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Seyfarth Synopsis: Today, British Prime Minister Theresa May invoked Article 50, formally starting the two-year negotiation process for the United Kingdom to withdraw from the European Union.

The UK Government today notified the European Council President of the UK's intention to withdraw from the European Union, in accordance with Article 50 of the Lisbon Treaty. This formally kick-starts the two year negotiation process between the UK and the remaining 27 member states. In Prime Minister Theresa May's address to Parliament, she stated: "This is an historic moment from which there can be no turning back."

The UK and the EU now have a maximum of two years to negotiate the terms of exit for the UK, during which the UK Government also wants to explore its ongoing relationship and trade terms with the EU.  If no agreement has been reached by the end of the two year period, the UK relationship with the EU will become the same as that of any other country under the WTO rules, with no preferential terms, unless the European Council (comprised of the Heads of all Member States) agrees to extend the negotiations. Based on recent UK Government statements, there seems to be an increasing acceptance that terms for the ongoing relationship will not be finalized by the end of March 2019, and some form of transitional arrangement to continue free trade may be necessary. Europe has however indicated this would be for only an additional three years.

With respect to immigration, the Prime Minister confirmed the UK government's intention to maintain the common travel area with the Republic of Ireland and that there should be no return to a hard border with Northern Ireland. The UK will introduce measures to control immigration, continuing to attract the "brightest and the best" to work or study in Britain. The aim will be to manage the immigration process so that the system serves the national interest. Details of the new immigration regime will be decided during the two year negotiation process. In the interim, the existing free movement rights for EU citizens in the UK, and vice versa, will remain unchanged.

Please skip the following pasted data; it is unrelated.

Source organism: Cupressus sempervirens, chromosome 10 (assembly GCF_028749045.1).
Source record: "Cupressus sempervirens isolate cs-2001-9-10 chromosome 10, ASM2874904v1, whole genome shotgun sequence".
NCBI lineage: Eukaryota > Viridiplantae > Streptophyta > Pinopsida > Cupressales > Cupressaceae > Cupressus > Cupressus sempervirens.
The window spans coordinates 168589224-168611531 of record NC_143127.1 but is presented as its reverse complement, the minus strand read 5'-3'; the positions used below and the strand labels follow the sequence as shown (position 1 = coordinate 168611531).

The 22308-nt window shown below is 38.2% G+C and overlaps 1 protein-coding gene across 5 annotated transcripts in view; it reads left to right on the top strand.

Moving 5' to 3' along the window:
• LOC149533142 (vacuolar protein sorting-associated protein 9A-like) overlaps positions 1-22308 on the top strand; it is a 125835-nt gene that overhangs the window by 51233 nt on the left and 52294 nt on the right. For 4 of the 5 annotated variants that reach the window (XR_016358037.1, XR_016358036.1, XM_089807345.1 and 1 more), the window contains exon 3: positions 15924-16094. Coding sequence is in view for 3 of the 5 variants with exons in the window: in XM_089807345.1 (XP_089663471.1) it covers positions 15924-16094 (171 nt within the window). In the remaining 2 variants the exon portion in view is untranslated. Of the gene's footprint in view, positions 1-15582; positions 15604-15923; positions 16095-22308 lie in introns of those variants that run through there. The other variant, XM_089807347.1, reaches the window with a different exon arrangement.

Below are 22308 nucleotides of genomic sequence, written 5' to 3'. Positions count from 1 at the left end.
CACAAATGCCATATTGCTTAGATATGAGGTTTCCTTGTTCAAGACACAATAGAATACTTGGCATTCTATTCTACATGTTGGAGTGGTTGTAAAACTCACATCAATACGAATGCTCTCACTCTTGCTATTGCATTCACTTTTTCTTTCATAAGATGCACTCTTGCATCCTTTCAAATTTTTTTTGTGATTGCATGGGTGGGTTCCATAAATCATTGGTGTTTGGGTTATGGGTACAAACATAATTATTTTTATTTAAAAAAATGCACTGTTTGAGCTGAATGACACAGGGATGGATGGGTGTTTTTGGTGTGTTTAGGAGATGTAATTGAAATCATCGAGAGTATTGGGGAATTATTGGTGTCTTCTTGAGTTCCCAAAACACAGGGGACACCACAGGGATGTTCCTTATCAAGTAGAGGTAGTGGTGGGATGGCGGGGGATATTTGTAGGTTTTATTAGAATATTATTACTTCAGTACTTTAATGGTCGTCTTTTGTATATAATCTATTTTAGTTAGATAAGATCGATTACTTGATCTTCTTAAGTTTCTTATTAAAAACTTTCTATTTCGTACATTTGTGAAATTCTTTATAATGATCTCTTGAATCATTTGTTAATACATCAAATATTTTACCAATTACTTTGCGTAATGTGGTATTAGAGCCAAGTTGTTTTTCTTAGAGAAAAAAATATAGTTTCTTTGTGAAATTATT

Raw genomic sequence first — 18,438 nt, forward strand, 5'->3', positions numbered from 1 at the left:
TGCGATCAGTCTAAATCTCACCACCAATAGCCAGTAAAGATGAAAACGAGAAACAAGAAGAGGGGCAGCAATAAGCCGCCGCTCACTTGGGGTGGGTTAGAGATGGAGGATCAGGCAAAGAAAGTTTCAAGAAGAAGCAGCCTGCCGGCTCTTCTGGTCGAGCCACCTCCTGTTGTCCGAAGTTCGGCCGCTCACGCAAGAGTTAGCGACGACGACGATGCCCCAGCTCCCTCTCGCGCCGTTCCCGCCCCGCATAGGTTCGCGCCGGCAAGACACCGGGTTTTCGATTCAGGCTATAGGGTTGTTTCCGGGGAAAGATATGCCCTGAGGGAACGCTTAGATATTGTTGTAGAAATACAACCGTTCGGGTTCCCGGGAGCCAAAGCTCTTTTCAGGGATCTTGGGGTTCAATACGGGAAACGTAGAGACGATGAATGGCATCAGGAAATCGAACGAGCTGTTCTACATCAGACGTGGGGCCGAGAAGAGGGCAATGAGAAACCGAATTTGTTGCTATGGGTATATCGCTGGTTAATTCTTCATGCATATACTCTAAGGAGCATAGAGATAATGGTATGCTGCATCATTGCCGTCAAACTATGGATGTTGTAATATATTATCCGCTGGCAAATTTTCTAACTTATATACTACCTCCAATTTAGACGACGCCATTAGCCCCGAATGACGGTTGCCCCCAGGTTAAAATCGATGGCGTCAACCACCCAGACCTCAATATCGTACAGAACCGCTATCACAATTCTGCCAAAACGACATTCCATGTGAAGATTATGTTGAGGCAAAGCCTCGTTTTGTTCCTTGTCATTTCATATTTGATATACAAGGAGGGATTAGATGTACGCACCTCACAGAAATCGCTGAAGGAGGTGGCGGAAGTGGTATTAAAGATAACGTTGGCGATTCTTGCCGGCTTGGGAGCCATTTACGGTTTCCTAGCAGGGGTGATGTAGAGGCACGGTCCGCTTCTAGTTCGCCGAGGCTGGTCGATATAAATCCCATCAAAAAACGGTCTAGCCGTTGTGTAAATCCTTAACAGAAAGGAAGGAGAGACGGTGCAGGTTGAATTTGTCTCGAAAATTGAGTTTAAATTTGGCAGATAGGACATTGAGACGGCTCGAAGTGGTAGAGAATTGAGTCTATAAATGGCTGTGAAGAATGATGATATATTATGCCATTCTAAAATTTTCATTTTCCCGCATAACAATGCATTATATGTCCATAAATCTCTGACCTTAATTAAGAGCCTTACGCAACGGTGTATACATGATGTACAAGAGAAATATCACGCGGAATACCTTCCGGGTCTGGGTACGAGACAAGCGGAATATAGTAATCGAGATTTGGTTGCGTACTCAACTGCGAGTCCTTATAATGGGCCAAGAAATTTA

What Happens Next?

There are no immediate changes to the UK's laws or status in the EU, pending the outcome of the exit negotiations. The rights of EU citizens who currently live in the UK, and the rights of British citizens who reside in other EU countries, will be an early priority in the negotiations. However, as the future status of these citizens has not yet been guaranteed, we continue to recommend that all EU nationals currently living in the UK apply for a residence card to confirm their status.

Tomorrow, the UK Government will publish a White Paper confirming its plans to convert the existing EU laws into British law. Following exit from the EU, there may be changes to UK law to remove certain EU-derived protections and provide businesses with more flexibility, consistent with the UK Government's statement that the UK would try to lighten tax and regulation. Negotiations between the UK and EU teams are expected to begin in earnest in May, at which point we will have more detail of their positions on the key negotiating points.

Most immigration and employed-related issues remain uncertain and will be decided during the negotiation process. We will update clients as further details are announced.

Most immigration and employed-related issues remain uncertain and will be decided during the negotiation process. We will update clients as further details are announced.